Stars exist in great variety. They are among the most stable, as well as occasionally the most unstable, objects in the Universe. While extremely massive stars have short but very active lifetimes of only millions of years after birth, the oldest stars have estimated ages of up to 14 billion years at the present epoch, not much shorter (though it must be) than the estimated age of the Universe obtained by other means, such as the cosmological Hubble expansion. In fact, the estimates of the age of the Universe are thereby constrained, since the Universe cannot be younger than the derived age of the oldest stars – an obvious impossibility. Stellar ages are estimated using well-understood stellar astrophysics. On the other hand, variations in the rate of Hubble expansion may depend on the observed matter density in the Universe, the gravitational ‘deceleration parameter’, the ‘cosmological constant’, ‘dark’ (unobserved) matter and energy, and other exotic and poorly understood entities. Needless to say, this is an interesting and rather controversial area of research, and is further discussed in Chapter 14.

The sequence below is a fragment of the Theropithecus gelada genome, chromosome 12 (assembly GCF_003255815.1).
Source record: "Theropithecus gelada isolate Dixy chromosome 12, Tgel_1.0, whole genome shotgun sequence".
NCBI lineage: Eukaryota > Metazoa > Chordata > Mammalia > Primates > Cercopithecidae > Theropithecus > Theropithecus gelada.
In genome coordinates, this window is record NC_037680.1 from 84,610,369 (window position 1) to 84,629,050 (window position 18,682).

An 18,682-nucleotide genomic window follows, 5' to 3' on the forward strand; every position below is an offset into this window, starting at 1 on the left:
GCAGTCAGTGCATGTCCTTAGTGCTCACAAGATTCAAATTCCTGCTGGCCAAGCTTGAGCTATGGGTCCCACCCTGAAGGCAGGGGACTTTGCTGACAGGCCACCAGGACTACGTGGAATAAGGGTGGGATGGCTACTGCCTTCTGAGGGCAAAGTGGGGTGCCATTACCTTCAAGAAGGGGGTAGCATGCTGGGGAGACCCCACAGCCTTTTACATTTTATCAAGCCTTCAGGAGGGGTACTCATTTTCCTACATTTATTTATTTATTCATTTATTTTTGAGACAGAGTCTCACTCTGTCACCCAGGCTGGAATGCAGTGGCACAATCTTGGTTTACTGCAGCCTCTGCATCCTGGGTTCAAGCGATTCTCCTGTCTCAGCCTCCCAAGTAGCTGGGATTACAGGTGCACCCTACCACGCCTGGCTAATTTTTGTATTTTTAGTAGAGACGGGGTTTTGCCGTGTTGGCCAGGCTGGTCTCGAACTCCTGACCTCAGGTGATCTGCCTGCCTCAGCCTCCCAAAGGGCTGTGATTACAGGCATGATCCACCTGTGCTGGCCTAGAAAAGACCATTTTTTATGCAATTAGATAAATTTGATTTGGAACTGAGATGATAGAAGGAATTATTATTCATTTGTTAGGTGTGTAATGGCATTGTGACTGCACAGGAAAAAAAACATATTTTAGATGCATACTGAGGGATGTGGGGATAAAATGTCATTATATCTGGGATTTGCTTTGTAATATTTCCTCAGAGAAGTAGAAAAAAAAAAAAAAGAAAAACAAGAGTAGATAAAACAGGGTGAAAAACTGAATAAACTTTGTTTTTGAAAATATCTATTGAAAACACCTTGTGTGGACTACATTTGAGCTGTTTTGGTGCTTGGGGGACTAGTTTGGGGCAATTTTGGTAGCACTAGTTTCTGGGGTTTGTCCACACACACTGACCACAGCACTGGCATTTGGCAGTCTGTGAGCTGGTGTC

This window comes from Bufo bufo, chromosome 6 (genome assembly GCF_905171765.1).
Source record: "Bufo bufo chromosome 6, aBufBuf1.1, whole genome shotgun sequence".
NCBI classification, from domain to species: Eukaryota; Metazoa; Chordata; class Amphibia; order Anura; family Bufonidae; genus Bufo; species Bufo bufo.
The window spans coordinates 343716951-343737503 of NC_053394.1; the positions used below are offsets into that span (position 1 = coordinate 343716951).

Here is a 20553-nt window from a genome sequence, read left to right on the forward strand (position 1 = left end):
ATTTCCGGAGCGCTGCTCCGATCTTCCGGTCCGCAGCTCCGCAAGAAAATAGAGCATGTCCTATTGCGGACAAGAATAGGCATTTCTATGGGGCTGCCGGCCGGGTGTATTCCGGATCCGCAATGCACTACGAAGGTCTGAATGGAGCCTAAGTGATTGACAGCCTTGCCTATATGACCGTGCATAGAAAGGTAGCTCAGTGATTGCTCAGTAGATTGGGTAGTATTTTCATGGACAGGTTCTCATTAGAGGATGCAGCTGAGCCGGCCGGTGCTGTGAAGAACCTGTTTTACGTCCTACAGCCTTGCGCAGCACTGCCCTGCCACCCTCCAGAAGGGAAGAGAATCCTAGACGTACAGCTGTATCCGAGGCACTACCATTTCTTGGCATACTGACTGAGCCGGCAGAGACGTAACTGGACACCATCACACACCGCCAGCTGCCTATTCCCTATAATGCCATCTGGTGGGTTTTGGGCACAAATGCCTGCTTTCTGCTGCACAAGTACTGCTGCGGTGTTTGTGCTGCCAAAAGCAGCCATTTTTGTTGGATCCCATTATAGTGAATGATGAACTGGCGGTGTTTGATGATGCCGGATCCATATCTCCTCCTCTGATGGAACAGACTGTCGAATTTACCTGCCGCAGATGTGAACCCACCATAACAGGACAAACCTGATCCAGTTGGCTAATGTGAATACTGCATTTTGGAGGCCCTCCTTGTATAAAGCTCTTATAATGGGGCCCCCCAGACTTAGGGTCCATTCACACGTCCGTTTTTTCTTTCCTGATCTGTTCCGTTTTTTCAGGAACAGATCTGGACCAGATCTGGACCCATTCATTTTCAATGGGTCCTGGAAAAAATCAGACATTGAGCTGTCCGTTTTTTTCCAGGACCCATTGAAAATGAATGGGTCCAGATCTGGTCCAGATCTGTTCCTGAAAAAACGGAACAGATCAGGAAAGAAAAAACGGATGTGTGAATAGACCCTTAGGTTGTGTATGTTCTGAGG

But stars are the most basic astronomical objects, and astronomers are confident that stellar physics is well-understood. This confidence is grounded in over a century of detailed study of stars, with the Sun as the obvious prototype. Most of this knowledge is derived from spectroscopy which, in turn, yields a wealth of information on nearly every aspect of stellar astrophysics; stellar luminosities, colours, temperatures, sizes, ages, composition, etc.